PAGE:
Active and passive dispersal of an invading land snail in Mediterranean France
Article first published online: 12 MAY 2006
Journal of Animal Ecology
Volume 75, Issue 3, pages 802–813, May 2006
How to Cite
AUBRY, S., LABAUNE, C., MAGNIN, F., ROCHE, P. and KISS, L. (2006), Active and passive dispersal of an invading land snail in Mediterranean France. Journal of Animal Ecology, 75: 802–813. doi: 10.1111/j.1365-2656.2006.01100.x
- Issue published online: 12 MAY 2006
- Article first published online: 12 MAY 2006
- Received 13 November 2005; accepted 22 February 2006
- dispersal abilities;
- human impact;
- spatial distribution;
- Xeropicta derbentina (Krynicki)
- 1Land snail dispersal abilities are considered poor; however, the current invasion of the French Mediterranean region by Xeropicta derbentina (Krynicki 1836), as well as the past invasions of this region by several other species, seems to contradict this view.
- 2Using a multilevel approach, from individual experimentation to landscape analysis, the dispersal abilities and mechanisms allowing the passive dispersal of X. derbentina are studied.
- 3The colonization of Provence occurred by stratified diffusion, where short-range active dispersal occurs side by side with long-range passive dispersal.
- 4Active dispersal is not as limited as previously thought. In the field, the capture–mark–recapture method recorded a maximum distance covered of 42 m in 6 months within a radius of 38 m from the original release point.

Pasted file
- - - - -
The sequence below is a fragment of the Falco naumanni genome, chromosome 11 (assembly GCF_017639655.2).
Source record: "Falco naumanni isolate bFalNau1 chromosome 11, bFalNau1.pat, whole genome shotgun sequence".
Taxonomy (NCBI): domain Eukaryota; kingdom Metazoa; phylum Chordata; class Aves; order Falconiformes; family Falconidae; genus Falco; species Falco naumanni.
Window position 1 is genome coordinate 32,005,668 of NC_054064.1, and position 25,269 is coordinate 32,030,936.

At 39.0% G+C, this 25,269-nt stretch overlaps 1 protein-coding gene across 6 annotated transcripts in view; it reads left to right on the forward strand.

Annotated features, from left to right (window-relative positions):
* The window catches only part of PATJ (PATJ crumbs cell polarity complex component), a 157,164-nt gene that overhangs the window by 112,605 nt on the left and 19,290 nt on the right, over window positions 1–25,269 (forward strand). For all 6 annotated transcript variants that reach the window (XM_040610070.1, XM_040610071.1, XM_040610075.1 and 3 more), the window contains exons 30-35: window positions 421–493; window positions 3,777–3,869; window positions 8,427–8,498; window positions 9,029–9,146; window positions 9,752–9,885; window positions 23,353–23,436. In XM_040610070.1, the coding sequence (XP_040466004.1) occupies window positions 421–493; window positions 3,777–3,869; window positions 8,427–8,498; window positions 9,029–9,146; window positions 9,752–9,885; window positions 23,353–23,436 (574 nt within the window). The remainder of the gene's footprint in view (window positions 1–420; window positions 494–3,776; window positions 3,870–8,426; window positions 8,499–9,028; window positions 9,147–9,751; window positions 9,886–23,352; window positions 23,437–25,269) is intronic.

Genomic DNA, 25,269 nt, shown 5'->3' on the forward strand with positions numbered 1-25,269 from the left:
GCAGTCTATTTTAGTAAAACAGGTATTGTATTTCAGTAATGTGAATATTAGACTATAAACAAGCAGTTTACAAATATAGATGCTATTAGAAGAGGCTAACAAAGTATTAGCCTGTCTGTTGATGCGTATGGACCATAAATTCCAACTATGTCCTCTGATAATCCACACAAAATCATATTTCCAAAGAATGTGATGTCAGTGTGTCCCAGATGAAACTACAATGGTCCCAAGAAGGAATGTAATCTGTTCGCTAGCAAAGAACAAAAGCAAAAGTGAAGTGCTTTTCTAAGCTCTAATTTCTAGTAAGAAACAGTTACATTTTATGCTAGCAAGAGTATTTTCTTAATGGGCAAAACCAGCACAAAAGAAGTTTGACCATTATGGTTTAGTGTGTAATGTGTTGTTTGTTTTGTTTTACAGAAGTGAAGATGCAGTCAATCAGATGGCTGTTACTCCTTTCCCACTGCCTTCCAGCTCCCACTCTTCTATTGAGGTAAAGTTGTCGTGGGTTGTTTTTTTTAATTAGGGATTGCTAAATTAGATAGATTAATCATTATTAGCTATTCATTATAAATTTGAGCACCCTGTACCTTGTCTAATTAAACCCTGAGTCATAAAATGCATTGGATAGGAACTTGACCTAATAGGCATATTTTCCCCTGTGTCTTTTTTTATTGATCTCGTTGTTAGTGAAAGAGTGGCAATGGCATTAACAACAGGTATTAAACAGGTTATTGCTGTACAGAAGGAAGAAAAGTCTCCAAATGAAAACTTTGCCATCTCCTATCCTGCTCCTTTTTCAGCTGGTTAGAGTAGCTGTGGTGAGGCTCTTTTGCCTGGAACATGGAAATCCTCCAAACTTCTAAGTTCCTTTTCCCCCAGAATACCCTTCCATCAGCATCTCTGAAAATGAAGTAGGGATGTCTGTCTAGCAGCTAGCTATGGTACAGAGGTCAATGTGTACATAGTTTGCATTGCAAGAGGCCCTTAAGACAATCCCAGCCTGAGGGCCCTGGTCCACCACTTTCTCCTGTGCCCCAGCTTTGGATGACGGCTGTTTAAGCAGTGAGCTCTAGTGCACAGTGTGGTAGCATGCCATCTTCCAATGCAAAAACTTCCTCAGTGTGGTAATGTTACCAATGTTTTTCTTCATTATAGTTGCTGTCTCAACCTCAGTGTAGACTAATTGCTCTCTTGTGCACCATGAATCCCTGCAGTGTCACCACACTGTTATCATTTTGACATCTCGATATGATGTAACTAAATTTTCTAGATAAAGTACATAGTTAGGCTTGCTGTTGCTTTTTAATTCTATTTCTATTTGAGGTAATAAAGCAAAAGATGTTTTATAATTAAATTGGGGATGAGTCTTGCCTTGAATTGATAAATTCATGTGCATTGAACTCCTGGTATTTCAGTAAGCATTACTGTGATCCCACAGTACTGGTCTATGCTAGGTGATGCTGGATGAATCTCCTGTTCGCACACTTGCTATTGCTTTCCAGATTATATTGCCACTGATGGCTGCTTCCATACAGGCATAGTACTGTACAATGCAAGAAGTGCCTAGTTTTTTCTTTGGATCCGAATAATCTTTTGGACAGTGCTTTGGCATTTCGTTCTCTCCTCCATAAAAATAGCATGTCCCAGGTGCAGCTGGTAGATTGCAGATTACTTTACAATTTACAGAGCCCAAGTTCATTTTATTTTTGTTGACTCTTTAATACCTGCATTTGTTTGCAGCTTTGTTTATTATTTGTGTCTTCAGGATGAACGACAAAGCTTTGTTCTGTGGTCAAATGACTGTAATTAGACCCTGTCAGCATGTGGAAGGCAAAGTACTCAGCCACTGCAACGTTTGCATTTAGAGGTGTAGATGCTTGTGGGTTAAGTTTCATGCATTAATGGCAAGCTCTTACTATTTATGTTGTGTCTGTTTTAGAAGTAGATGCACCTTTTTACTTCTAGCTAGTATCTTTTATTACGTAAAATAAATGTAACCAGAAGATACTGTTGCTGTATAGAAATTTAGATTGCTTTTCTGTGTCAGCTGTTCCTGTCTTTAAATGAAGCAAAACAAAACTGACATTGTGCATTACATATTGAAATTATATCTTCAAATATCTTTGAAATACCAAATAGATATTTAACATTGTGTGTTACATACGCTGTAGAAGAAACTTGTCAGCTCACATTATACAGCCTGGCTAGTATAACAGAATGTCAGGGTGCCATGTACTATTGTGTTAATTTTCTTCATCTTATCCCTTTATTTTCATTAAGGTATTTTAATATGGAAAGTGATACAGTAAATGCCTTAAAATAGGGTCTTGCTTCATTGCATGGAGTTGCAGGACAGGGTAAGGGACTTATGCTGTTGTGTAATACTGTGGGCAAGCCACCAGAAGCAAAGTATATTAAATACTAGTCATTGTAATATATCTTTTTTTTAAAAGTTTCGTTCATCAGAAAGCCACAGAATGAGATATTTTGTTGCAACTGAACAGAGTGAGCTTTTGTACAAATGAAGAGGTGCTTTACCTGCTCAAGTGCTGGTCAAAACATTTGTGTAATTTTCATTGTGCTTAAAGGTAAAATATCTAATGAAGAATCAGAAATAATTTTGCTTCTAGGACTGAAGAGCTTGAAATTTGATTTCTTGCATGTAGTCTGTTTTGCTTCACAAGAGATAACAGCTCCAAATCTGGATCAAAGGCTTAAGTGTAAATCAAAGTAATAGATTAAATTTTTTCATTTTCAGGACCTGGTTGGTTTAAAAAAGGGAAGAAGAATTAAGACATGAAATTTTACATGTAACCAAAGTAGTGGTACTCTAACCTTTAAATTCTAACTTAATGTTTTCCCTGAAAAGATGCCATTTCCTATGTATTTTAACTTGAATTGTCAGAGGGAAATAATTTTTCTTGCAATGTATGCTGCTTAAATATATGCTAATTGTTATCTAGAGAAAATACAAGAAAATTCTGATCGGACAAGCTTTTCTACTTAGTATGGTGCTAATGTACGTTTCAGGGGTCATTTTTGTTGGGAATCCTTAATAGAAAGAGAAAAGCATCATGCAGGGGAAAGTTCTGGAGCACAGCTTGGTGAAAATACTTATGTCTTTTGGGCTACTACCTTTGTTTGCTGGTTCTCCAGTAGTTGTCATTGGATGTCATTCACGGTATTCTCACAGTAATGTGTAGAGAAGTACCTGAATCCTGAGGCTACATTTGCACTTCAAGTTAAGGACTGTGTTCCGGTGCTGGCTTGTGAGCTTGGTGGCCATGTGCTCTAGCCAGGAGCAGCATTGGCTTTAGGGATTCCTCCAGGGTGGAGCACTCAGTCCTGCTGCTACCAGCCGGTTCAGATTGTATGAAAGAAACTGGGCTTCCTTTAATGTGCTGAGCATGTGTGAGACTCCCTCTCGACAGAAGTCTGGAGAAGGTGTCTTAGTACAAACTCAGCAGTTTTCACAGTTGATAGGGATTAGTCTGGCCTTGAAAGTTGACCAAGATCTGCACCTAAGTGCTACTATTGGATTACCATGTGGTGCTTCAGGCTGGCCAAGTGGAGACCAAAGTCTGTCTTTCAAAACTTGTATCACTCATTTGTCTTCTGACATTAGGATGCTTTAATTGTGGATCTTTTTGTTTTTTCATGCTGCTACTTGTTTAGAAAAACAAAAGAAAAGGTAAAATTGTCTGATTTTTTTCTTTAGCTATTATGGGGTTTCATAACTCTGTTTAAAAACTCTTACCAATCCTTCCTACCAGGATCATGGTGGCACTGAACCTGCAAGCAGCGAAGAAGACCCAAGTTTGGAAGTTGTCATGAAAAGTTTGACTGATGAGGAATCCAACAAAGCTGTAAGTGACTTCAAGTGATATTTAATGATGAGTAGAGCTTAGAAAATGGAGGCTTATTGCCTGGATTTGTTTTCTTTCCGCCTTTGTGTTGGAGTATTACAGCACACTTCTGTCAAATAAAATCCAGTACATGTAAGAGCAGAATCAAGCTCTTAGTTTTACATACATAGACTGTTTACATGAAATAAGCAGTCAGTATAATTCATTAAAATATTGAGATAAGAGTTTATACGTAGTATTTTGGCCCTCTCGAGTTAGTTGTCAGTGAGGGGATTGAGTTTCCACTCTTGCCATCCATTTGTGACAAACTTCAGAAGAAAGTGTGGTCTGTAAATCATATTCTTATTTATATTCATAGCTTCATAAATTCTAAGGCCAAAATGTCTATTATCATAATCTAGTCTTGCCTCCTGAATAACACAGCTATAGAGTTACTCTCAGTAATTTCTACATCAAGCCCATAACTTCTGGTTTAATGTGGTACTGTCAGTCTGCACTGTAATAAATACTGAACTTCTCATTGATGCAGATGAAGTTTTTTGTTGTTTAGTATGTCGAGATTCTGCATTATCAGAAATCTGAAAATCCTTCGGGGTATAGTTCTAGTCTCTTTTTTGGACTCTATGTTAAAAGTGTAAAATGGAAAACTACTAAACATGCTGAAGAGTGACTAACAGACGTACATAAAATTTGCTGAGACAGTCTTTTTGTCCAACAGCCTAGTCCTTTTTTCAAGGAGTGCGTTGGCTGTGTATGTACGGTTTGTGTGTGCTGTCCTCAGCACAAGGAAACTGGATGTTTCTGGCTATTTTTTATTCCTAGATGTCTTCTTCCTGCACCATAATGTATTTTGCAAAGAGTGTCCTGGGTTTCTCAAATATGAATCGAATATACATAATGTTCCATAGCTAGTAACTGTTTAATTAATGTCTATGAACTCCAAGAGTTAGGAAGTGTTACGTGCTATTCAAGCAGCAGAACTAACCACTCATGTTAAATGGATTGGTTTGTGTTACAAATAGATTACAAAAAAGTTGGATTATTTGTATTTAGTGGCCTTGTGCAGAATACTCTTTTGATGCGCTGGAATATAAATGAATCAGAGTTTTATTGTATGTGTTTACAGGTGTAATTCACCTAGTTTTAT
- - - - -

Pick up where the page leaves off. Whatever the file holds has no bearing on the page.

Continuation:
- 5Temperature and humidity, and therefore the time of year, influence the main type of dispersal. Dispersal is active during wet periods and essentially passive in dry and hot months.
- 6Heat avoidance behaviour is one of the mechanisms allowing passive dispersal.
- 7Passive dispersal via human activities is the main determinant of X. derbentina distribution within the landscape. In comparison to other species, X. derbentina is found more often in the vicinity of a communication route.
- 8These results show that land snails can cover large distances in a lifetime. The potential for active and passive dispersal described in this paper enables X. derbentina to be a successful invasive species and explains the rapid spread and current distribution of this species.